5. You don’t have to do accents if you’re not good at them. Focus on telling a good story, and involve your players. Evoke the scene with interesting descriptions. Play to your strengths.

6. You shouldn’t focus on jokes if you’re not good at them. If they fall flat every time, it’s generally a sign. Adventures with a serious tone can be fun, too. And if you’re not a funny DM, your players will fill in the humour gaps.

Yes, Matt Mercer is great, and he has a wonderful style. But be aware you aren’t him. You can always learn from him, but be yourself and you and your players will still find the game rewarding.

Cheers

Steve 🙂

For more Laidback DM, click here.

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Rebirth. A poem.

I wondered how
You were, you see
Tracked you down
More than easily

Just a single look
I knew, though hurt
On, you’d moved
From that cold, cold birth

Which was all I wanted
Both then and now
To take that pain
And slice it out

Cast on the pyre
With sullen doubts
I’m glad your sails
Brought you about

And I thank the one
Who achieved the task
Who put to rest
Your weary past

Just one last glance
Into eternity
I’m gone, you’re gone
Reborn as seeds

poetry books - stevestillstanding

For more of my poetry, check out Poetry for the Sad, Lonely and Hopelessly Endangered and The All or the Nothing, available in print or e-book formats.

Click here to find out how to get your copy.

Poets Loved: Shall I compare thee to a summer’s day? By William Shakespeare

Sonnet 18: Shall I compare thee to a summer’s day?

By William Shakespeare

Shall I compare thee to a summer’s day?
Thou art more lovely and more temperate:
Rough winds do shake the darling buds of May,
And summer’s lease hath all too short a date;
Sometime too hot the eye of heaven shines,
And often is his gold complexion dimm’d;
And every fair from fair sometime declines,
By chance or nature’s changing course untrimm’d;
But thy eternal summer shall not fade,
Nor lose possession of that fair thou ow’st;
Nor shall death brag thou wander’st in his shade,
When in eternal lines to time thou grow’st:
So long as men can breathe or eyes can see,
So long lives this, and this gives life to thee.

Bill is the MAN! To find out more about him, click here.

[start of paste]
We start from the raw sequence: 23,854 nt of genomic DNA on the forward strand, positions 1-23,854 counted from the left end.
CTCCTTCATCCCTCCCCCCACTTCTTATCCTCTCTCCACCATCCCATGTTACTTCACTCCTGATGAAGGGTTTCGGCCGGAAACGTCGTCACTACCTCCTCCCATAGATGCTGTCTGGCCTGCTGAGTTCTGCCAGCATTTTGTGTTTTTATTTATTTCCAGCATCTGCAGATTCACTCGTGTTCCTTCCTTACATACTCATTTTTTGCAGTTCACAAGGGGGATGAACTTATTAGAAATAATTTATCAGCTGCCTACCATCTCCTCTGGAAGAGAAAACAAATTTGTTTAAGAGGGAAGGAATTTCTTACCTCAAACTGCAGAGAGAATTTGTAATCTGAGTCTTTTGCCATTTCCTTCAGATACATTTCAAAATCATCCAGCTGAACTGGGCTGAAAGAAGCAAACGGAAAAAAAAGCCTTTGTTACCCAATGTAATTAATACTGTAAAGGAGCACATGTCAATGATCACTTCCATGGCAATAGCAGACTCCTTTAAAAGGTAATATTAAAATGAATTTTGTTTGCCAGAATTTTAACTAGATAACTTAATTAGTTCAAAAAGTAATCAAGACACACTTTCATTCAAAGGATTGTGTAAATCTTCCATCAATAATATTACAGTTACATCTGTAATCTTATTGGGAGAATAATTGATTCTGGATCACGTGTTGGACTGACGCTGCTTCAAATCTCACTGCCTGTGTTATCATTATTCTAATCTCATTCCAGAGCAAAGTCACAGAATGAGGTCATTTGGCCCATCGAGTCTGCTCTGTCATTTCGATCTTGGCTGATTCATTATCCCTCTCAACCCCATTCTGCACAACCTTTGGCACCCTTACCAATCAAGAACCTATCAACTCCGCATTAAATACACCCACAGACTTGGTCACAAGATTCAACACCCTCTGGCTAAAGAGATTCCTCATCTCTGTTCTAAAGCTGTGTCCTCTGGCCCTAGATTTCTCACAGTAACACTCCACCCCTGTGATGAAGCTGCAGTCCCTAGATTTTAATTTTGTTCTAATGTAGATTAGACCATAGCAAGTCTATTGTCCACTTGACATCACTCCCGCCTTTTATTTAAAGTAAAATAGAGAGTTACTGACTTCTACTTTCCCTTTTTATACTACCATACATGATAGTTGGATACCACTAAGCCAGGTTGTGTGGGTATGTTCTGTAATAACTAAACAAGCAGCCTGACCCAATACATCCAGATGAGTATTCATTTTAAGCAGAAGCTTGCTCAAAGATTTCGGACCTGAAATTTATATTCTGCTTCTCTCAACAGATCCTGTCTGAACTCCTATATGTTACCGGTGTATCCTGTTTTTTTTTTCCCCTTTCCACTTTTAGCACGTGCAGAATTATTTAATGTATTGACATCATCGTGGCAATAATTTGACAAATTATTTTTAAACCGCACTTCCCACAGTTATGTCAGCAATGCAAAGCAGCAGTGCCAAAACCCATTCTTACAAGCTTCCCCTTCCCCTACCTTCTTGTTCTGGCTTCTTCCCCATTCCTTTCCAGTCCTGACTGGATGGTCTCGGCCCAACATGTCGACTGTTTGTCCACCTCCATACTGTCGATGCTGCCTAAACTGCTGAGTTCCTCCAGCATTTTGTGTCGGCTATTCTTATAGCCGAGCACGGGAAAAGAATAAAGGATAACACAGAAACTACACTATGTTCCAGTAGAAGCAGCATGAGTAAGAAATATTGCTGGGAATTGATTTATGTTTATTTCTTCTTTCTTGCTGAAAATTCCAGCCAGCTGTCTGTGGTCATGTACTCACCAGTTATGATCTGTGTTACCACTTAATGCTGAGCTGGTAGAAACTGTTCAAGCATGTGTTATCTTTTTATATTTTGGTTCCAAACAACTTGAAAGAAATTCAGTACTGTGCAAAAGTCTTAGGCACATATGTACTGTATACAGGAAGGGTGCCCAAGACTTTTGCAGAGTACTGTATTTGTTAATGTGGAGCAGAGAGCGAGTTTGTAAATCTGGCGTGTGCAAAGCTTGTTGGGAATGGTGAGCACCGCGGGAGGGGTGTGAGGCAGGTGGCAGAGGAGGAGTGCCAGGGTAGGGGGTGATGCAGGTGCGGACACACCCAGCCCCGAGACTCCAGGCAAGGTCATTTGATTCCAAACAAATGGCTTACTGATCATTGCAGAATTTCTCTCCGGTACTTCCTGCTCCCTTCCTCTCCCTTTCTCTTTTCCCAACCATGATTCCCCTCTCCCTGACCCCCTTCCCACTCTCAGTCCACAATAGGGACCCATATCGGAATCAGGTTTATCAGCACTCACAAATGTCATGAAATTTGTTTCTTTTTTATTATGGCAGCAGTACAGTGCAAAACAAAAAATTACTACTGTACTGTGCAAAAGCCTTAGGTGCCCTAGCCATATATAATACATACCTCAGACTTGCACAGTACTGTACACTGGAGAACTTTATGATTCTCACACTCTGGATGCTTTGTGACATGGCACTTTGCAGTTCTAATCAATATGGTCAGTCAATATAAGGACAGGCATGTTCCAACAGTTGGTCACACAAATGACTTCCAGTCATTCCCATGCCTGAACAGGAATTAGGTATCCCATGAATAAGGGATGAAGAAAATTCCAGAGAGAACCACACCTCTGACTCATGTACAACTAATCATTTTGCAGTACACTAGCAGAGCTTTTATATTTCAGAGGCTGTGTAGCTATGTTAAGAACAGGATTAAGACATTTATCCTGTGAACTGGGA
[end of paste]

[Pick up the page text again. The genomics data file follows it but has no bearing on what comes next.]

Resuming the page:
A Duel. A poem.

We long for a less-than-guarded
conversation, as conventional
as that may seem in times
as conventional and guarded
as these.

A dual of wits and natures whereby intent is disguised and
discursively dismissed
as quickly and as slowly
as it isn’t.

The epitome of vengeance in every
word and phrase: a calculated
duel, a parry and a flourish
with each riposte
and dare.

We long for a less-than-guarded
conversation; of this I am
myopically aware.

poetry books - stevestillstanding

For more of my poetry, check out Poetry for the Sad, Lonely and Hopelessly Endangered and The All or the Nothing, available in print or e-book formats.

Click here to find out how to get your copy.

Due Date. A poem.

The bell rings
(or tolls, or so it goes)
and I’m under fire again
rushing into no man’s land
without a weapon or a plan.

A last minute dash,
as if it were all she wrote
(and perhaps it is and was).
A lucid trance to carry me
through torrential rain and home.

And then, I wait,
with and without regret,
until fortune or misanthropic fate
deals me a winning hand.

I could strategise,
as a manager in prior life,
to sooth the way, somewhat,
to marry my goodwill
with happenstance.

Until it’s time to dance
this merry dance
untold times again,
and leave as I arrived:
to subtle refrains
and shotgun chicanes.

poetry books - stevestillstanding

For more of my poetry, check out Poetry for the Sad, Lonely and Hopelessly Endangered and The All or the Nothing, available in print or e-book formats.

Click here to find out how to get your copy.